Exploring Virgin Markets

Indian hospitals are using multifarious strategies to tap patients from newer markets like GCC, West Indies, Caribbean Islands and a few African countries

Medical tourism

India is the fastest growing medical tourism destination in Asia. It is among the top six medical value travel destinations of the world which also includes Thailand, Singapore, Malaysia, Taiwan and Mexico.. Medical tourism in India is likely to reach a whopping $9 billion by 2020 as compared to the $3 billon in 2015.

India issued more than 1.78 lakh medical visas in 2016, including for follow up treatment, as against 1.22 lakh in 2015, according to the data. In 2014, there were 184,298 Foreign Tourist Arrivals (FTA), in 2015 the number was 233,918 which jumped to 361,060 in 2016 Most of the patients come from the Middle East, Africa, Bangladesh, Afghanistan, Maldives, Pakistan, Bhutan and Sri Lanka. To grab a pie of the burgeoning market,
Indian hospitals are tapping several virgin markets. The emerging markets for tapping medical tourism include Saudi Arabia, Bahrain and the UAE from GCC Region, West Indies and the Caribbean Islands, Africa (Congo, Mozambique and Malawi), Mongolia, Sri Lanka and Indonesia.

Patients from the GCC have been travelling to US, Germany, Singapore, Thailand, Turkey and Jordan. Singapore and Thailand is an old time favourite for patients from the East and South East Asia. Patients from CIS have been going to various parts of Europe and Russians
also travel to Japan, point out experts. Says Renu Malik Vij, Associate Vice President- International Business and Corporate Sales , Gleneagles Global Hospitals, “We see traction from East and South East Asia as well. Indonesia, Mongolia and Myanmar have really
emerged as new markets. CIS is another region to have started looking at India as a treatment option. Patients  from Turkmenistan, Tajikistan, Ukraine and Russia are
travelling to India. Chinese are also travelling for selected  treatment options. From East Africa, Ethiopia has opened up. Ethiopians travelled only to Thailand earlier.”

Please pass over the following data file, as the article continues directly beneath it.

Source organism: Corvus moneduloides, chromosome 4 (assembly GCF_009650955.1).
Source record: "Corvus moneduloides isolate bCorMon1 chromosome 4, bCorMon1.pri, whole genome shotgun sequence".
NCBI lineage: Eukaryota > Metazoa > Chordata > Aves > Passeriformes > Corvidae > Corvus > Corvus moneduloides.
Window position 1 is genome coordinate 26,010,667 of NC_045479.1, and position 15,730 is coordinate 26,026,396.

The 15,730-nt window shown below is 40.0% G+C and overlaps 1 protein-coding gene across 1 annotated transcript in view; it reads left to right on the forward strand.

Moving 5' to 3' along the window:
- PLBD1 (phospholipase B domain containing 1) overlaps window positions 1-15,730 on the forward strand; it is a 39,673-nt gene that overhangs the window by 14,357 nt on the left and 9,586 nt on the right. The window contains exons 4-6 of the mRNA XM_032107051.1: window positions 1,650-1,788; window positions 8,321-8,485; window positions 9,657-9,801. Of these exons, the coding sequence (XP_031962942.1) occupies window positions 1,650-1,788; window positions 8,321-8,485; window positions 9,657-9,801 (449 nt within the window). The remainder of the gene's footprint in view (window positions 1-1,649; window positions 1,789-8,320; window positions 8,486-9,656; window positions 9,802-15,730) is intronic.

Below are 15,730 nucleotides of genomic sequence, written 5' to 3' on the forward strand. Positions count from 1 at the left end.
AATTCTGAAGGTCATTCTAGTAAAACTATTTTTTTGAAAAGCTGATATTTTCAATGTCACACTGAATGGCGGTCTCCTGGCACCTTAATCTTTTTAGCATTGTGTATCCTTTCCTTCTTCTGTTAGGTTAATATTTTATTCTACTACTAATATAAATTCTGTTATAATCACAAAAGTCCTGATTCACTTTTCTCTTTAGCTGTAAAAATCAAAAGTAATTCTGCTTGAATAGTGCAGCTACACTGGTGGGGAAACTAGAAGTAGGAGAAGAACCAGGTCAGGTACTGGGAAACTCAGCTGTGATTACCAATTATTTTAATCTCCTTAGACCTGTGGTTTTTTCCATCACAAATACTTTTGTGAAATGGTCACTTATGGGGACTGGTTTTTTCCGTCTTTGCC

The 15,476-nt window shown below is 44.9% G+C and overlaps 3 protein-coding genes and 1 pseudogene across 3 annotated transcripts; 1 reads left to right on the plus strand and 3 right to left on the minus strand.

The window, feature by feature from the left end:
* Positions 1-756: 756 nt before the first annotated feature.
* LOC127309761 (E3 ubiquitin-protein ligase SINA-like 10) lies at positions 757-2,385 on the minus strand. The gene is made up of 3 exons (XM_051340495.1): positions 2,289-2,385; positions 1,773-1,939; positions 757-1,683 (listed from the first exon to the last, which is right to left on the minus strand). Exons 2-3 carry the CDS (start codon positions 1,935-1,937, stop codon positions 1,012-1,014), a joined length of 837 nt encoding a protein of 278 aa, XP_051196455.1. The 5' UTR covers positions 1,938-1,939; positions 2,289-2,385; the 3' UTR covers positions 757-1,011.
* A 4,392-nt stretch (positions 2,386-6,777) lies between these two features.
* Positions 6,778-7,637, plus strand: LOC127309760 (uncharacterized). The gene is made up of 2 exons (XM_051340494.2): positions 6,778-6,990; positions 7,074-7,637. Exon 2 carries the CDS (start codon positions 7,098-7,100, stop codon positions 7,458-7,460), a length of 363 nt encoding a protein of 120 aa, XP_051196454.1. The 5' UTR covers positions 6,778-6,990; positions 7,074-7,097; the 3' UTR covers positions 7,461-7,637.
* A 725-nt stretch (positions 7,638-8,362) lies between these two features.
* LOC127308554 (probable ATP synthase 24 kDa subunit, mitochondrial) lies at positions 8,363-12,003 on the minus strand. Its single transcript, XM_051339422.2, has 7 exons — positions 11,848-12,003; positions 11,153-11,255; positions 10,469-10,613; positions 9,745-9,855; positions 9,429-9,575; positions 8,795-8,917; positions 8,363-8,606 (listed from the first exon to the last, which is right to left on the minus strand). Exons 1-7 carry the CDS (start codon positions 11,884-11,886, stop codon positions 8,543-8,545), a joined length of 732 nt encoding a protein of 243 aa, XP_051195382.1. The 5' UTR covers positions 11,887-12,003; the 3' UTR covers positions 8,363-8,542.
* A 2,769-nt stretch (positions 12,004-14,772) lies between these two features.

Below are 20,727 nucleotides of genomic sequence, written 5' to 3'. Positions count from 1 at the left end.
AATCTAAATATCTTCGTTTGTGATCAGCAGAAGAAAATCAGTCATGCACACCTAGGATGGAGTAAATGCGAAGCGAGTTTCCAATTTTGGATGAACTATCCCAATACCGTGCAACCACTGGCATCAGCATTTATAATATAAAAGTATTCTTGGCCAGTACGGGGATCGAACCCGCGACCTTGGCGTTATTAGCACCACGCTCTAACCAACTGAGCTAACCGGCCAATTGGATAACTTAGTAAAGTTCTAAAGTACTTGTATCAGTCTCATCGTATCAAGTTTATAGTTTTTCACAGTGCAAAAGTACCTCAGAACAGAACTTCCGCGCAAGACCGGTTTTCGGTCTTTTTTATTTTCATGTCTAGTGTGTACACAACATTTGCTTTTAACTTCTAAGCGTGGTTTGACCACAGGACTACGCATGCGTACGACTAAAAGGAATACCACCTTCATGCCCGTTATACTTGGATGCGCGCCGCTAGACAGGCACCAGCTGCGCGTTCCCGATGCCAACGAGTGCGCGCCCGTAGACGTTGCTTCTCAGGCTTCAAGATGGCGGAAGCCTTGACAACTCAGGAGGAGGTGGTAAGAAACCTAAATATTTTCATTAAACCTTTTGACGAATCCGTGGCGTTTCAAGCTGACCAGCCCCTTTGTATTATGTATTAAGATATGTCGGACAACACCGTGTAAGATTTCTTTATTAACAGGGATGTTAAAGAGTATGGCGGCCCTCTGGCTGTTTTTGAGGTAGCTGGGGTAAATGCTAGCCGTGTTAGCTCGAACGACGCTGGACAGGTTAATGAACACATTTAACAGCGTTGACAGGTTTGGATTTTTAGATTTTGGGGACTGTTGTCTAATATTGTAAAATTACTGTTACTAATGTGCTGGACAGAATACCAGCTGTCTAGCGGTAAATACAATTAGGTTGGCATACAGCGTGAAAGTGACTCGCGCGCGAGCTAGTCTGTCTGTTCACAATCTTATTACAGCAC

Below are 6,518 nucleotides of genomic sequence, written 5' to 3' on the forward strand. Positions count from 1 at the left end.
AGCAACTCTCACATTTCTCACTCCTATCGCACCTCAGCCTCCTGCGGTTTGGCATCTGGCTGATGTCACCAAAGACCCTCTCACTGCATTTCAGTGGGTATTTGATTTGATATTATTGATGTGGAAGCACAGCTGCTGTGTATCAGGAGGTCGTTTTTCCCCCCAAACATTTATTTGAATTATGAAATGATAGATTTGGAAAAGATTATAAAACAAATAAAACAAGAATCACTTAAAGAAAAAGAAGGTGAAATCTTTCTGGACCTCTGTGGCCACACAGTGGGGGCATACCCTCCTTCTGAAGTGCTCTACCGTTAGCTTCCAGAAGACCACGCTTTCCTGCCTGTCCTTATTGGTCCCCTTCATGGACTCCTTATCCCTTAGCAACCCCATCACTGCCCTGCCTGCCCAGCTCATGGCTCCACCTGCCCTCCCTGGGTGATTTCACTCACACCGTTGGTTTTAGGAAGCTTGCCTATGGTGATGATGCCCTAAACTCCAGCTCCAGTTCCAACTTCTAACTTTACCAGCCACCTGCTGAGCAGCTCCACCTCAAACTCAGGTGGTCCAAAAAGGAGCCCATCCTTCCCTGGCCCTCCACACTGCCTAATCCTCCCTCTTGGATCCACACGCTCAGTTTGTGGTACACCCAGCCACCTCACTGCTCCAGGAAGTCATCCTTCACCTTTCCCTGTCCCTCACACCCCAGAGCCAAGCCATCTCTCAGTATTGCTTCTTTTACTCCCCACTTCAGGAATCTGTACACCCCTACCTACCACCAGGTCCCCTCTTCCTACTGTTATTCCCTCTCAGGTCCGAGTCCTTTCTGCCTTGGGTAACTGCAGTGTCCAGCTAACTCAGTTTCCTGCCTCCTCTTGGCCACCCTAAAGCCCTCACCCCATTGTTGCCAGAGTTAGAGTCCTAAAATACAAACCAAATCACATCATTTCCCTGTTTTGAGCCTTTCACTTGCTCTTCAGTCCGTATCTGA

Adds Anas A Wajid, Director- Sales and Marketing, Max Healthcare, “We see opportunities in CIS and Eastern European countries, South East Asian countries as well as the far Pacific. We are also seeing more patients from war-torn countries in the Middle East. We are also exploring possible opportunities in Northern African markets. Some opportunities are also emerging in the Scandinavian countries.” Citizens of these countries prefer India for clinical excellence and surgical outcomes. Cost also plays a role but definitely it’s the medical outcomes. Since these are emerging markets, they are coming for niche treatments
and procedures. These patients prefer India due to quality of care, expertise, infrastructure, technology, affordable cost and treatment from accredited facilities that are at par with developed countries.

The strategies to tap these emerging markets vary as each country is different, some are state covered, others not. In some countries, insurance sector is strong and in some it’s all self-paying patients. So, the strategies depend on the market’s policies and dynamics.
Says MS Guru Prasad, General Manager – International Marketing, Narayana Health, “West Indies and Caribbean Islands are markets where the expectation of service levels are very high and are to be managed accordingly. Cost is never a factor for these patients but their priority is only luxury and satisfaction.”